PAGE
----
FRANKFURT, April 1 (Reuters) - Ailing German public-sector lender HSH has cut its exposure to bad shipping loans by striking a debt restructuring deal involving the merger of debtor Ahrenkiel and two of its shipping peers.
HSH, seeking to improve its capital position ahead of European banking health tests this year, has agreed to restructure 400 million euros ($551 million) in loans made to Ahrenkiel, which will be taken over by MPC and Thien & Heyenga for an undisclosed sum.
The deal with the three Hamburg-based companies is the continuation of HSH’s efforts to reduce its large exposure to a sector that has been hit by the weak global economy and an oversupply of vessels, pushing dozens of shipping companies into default or restructuring.
“The market is difficult for all three of us,” said Constantin Baack, managing director of the newly founded Ahrenkiel Steamship, referring to Ahrenkiel, MPC and Thien & Heyenga. “But by merging our operations we will save overhead costs and gain better purchasing terms.”
HSH’s shipping exposure, which now amounts to 8 billion euros, had prompted it to seek a state bailout in 2009, which was approved by the EU on condition that HSH reduced its ship book.
“The new shipping group has a stable financial and business foundation,” MPC said in a statement after the latest deal.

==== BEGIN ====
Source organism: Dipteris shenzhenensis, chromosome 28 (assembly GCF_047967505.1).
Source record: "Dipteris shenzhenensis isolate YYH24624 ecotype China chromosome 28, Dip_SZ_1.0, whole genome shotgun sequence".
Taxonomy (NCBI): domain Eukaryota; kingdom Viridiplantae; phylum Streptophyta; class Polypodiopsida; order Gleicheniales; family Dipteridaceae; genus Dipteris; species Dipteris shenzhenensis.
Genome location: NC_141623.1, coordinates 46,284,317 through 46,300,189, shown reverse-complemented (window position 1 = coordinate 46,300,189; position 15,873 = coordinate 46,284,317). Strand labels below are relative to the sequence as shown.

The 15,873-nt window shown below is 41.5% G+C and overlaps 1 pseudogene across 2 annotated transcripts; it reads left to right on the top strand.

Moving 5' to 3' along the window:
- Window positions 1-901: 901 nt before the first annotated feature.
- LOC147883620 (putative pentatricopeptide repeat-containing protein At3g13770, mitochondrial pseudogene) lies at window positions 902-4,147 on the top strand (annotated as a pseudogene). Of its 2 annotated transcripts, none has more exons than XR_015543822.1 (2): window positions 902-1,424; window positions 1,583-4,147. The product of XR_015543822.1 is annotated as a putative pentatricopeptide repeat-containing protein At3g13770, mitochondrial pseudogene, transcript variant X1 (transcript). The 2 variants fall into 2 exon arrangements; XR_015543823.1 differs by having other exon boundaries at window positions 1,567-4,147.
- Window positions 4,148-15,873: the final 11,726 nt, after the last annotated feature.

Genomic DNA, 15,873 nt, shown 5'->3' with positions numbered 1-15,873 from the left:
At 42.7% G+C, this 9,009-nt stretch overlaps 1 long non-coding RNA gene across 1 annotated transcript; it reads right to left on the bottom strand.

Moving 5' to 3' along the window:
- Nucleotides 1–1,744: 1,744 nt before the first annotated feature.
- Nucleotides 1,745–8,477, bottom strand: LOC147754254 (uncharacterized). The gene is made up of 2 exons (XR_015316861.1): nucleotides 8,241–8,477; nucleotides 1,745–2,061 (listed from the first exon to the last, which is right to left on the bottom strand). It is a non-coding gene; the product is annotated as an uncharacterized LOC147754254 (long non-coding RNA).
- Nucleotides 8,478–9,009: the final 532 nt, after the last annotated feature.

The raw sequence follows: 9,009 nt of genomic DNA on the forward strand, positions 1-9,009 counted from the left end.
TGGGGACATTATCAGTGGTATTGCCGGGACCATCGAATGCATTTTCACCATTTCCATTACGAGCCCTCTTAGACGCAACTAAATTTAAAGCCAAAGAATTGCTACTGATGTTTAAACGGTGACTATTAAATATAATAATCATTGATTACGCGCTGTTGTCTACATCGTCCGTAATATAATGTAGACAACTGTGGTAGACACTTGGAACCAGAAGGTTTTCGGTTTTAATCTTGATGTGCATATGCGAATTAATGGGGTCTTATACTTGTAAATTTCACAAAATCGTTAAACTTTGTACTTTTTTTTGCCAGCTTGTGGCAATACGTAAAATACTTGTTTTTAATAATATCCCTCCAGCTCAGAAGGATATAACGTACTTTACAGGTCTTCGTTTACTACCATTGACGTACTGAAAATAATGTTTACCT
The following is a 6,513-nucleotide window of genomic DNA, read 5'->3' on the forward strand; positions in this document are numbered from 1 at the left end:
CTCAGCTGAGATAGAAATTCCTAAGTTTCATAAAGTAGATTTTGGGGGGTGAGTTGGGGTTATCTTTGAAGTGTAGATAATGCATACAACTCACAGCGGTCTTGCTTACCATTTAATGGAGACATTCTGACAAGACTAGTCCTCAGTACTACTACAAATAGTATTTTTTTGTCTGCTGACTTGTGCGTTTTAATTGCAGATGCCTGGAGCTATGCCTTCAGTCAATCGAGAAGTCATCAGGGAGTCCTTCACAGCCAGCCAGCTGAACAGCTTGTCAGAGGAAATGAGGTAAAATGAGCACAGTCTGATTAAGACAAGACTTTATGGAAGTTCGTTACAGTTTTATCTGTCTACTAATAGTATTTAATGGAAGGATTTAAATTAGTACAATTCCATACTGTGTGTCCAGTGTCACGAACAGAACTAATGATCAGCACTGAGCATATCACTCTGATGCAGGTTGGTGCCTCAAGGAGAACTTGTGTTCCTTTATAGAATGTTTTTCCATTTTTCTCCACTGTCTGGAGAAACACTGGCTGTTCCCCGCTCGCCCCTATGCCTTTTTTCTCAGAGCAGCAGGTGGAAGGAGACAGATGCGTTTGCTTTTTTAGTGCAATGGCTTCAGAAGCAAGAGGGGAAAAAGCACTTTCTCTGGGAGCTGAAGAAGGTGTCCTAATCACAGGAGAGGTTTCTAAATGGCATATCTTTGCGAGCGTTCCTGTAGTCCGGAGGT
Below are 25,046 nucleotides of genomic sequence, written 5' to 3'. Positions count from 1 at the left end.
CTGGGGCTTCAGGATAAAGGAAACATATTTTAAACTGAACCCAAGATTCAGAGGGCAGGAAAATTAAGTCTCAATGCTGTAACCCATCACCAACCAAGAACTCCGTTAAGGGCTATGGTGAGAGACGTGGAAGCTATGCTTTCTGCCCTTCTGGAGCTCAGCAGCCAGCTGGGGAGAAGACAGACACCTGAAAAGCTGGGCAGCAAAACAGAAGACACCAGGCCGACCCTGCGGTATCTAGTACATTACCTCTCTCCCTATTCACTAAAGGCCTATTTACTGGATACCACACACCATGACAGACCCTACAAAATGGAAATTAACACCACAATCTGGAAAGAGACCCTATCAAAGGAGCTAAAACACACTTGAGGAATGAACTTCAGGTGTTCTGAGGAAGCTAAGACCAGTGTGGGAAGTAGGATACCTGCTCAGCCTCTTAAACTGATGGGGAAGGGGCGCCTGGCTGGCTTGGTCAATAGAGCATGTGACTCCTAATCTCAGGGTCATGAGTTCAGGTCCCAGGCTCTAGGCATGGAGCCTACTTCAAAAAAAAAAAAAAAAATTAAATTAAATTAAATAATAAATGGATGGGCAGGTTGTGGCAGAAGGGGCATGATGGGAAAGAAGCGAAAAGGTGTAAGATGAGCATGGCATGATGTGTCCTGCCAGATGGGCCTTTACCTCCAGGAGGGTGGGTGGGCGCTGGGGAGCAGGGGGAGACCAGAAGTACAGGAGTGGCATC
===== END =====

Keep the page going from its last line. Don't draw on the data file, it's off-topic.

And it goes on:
HSH has lent Ahrenkiel a total 400 million euros, 275 million euros of which is to finance ships, two people familiar with the transaction said.
Of the shipping loans, about 100 million euros will be refinanced by the Ahrenkiel buyers within 12 months. The remainder will be repaid by Ahrenkiel Steamship when the economic situation enables it to do so, the sources said.
Separately, Ahrenkiel has $150 million in outstanding loans from Commerzbank, NordLB, MM Warburg and Credit Suisse that were not part of the restructuring deal.
Ahrenkiel Steamship and partner shipping group Buss have a combined fleet of 139 ships under management - mainly medium-sized container ships and bulk carriers. That includes the 62 ships from Ahrenkiel, MPC and Thien & Heyenga with a capacity of 120,000 standard containers. ($1 = 0.7256 Euros)
Reporting by Arno Schuetze; Editing by Thomas Atkins and David Goodman